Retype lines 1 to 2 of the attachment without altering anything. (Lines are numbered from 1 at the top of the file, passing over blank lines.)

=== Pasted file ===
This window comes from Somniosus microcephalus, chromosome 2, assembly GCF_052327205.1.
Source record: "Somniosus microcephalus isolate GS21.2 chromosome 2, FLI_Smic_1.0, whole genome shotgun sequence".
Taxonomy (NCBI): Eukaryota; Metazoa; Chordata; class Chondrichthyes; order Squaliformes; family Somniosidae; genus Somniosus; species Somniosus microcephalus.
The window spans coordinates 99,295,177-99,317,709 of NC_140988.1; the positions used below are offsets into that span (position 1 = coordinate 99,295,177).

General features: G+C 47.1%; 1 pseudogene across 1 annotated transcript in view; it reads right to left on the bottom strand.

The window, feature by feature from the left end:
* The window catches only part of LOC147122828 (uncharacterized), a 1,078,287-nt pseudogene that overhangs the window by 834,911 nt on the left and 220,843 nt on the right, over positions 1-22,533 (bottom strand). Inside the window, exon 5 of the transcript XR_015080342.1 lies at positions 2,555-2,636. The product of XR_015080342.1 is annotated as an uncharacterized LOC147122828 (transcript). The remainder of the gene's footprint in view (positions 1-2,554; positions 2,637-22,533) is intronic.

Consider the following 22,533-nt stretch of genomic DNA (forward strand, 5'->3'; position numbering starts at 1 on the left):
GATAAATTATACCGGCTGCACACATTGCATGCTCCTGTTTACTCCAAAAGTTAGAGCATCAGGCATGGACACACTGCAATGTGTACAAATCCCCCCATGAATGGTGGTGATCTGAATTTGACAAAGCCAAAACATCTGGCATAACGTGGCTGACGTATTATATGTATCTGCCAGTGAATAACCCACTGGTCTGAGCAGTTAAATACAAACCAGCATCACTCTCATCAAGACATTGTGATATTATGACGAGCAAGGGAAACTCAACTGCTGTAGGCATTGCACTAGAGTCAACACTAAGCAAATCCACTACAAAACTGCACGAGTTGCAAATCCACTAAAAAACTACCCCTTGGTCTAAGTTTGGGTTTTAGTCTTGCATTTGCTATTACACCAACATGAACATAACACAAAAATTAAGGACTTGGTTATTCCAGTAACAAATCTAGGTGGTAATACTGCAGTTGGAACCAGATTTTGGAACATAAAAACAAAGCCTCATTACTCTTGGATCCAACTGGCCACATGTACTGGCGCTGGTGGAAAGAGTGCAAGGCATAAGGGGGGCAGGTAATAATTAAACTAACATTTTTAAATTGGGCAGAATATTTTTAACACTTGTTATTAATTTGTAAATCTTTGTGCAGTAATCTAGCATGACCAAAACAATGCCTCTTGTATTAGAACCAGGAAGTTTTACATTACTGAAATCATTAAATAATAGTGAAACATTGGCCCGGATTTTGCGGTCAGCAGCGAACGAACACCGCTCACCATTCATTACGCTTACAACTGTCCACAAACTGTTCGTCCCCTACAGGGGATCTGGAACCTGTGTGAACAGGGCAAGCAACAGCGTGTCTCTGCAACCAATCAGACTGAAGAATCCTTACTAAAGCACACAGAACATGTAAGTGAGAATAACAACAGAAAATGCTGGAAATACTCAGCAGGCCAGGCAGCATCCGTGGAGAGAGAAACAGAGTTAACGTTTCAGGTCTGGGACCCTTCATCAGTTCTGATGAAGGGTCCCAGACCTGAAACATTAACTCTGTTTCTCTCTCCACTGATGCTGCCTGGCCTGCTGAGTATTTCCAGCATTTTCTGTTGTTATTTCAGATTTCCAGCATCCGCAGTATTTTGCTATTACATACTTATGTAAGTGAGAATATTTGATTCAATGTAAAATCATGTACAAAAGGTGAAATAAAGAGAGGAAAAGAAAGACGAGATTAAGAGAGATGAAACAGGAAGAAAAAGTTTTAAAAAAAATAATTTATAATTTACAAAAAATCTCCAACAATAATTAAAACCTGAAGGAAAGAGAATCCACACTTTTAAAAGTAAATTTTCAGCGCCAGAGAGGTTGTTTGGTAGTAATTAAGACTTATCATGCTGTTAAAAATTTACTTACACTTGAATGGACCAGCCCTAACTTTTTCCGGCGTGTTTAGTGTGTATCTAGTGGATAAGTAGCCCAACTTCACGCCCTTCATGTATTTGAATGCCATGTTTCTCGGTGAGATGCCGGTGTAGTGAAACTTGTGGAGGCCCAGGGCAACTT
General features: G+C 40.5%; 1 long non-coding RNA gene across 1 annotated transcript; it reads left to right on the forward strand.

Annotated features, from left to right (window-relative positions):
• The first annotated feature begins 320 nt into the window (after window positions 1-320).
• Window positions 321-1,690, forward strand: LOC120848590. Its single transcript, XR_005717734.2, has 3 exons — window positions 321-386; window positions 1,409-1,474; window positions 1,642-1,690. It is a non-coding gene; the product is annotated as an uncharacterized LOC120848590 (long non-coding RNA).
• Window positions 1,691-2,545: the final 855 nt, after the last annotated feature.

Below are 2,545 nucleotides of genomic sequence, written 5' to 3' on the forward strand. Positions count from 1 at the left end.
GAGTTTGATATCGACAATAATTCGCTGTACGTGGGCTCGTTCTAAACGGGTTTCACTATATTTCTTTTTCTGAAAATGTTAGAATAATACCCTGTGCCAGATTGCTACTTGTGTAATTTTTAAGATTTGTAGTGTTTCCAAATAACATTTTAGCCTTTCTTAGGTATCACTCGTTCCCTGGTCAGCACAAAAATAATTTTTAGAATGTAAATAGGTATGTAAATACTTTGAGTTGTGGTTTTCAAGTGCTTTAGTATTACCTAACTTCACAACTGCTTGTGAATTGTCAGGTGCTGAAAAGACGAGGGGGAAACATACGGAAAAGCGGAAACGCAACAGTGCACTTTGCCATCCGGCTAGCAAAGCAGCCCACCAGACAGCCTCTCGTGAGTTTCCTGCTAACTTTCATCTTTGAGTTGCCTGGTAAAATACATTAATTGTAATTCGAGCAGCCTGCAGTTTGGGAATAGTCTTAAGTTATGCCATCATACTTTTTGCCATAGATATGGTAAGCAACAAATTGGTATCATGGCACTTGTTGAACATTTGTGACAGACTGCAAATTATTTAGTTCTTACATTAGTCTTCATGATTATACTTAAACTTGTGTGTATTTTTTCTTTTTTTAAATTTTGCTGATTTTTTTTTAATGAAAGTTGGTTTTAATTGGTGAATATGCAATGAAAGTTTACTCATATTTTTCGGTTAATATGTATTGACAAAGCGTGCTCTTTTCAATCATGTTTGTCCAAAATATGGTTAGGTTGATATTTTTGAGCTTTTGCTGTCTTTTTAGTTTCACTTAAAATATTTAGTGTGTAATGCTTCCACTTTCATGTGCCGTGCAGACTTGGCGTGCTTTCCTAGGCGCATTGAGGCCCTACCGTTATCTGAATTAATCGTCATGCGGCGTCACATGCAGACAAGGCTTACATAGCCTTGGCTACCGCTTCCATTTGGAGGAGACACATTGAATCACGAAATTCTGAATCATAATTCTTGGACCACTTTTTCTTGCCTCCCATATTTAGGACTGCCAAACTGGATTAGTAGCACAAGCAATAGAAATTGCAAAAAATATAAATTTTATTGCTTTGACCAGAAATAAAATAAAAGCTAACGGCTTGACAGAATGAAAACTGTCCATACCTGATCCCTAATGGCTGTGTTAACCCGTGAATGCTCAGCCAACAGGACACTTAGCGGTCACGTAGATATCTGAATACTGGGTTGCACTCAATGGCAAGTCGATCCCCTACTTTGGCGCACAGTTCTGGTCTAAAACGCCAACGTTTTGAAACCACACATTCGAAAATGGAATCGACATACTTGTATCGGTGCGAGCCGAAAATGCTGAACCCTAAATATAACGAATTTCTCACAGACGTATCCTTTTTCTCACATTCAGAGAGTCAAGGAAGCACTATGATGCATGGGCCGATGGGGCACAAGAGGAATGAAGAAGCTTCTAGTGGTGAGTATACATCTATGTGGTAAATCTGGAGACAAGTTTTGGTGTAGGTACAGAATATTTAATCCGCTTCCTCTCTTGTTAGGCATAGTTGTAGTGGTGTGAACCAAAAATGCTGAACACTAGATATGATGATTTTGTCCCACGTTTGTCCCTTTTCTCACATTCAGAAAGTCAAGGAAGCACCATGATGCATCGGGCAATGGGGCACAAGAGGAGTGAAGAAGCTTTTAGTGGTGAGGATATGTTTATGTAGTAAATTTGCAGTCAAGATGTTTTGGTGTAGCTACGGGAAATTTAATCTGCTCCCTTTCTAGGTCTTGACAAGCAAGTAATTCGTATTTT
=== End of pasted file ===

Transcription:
This window comes from Somniosus microcephalus, chromosome 2, assembly GCF_052327205.1.
Source record: "Somniosus microcephalus isolate GS21.2 chromosome 2, FLI_Smic_1.0, whole genome shotgun sequence".